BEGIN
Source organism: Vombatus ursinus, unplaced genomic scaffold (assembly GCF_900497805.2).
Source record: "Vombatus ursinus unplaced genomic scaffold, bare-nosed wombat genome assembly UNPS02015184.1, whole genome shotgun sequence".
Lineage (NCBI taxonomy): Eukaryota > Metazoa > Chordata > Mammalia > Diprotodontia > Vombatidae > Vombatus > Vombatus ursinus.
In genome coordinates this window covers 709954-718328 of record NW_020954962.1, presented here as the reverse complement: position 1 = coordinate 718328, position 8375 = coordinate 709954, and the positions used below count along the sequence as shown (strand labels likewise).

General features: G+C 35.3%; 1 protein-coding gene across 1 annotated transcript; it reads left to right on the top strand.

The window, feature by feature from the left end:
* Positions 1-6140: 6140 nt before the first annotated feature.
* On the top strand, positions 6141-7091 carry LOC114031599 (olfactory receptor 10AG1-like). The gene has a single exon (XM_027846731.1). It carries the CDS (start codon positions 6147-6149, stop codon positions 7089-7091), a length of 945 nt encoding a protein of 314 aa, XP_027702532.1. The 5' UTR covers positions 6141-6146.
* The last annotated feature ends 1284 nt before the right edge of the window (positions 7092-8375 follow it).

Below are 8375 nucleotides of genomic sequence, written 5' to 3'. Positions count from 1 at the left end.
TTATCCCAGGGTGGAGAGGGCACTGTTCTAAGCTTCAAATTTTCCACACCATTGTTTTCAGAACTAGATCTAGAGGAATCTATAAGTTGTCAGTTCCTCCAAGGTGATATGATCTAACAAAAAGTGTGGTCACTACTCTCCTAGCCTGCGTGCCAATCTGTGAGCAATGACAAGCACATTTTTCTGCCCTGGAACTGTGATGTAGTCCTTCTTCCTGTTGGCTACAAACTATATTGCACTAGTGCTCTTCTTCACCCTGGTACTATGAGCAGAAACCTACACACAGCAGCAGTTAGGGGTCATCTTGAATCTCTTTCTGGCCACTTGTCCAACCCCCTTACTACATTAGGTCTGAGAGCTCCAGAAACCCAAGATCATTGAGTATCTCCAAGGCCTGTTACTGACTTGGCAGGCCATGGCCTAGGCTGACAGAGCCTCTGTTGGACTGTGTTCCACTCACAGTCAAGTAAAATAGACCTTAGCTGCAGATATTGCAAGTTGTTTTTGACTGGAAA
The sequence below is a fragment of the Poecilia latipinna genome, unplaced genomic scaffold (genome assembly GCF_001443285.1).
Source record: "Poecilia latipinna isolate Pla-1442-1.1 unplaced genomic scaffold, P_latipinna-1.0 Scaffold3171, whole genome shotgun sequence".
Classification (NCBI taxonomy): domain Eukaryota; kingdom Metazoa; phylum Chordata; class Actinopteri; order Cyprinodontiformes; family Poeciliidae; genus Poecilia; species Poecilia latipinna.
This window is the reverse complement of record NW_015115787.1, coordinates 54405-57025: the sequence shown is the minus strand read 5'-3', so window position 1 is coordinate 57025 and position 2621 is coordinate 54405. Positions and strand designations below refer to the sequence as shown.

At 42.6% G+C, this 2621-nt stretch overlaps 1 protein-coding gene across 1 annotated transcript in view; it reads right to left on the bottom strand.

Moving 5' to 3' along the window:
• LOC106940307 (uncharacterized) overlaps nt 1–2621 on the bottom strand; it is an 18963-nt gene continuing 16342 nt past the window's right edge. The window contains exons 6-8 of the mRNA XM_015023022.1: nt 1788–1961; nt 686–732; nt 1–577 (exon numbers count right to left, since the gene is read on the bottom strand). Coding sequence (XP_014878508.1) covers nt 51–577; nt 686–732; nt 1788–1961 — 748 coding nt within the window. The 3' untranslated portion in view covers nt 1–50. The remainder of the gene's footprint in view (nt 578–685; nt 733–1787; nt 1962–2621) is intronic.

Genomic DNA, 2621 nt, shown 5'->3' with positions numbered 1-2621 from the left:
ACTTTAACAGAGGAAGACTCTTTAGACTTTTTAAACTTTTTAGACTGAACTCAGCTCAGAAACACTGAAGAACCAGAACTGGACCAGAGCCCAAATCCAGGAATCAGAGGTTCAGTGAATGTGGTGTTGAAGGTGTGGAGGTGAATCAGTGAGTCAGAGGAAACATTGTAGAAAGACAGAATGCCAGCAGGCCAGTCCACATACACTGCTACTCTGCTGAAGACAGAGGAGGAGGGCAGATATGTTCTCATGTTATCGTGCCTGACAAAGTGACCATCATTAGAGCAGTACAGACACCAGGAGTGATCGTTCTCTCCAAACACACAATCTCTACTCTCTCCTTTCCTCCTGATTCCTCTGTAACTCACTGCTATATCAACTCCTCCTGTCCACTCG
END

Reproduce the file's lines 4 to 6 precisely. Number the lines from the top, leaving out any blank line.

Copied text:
In genome coordinates this window covers 709954-718328 of record NW_020954962.1, presented here as the reverse complement: position 1 = coordinate 718328, position 8375 = coordinate 709954, and the positions used below count along the sequence as shown (strand labels likewise).

General features: G+C 35.3%; 1 protein-coding gene across 1 annotated transcript; it reads left to right on the top strand.

The window, feature by feature from the left end: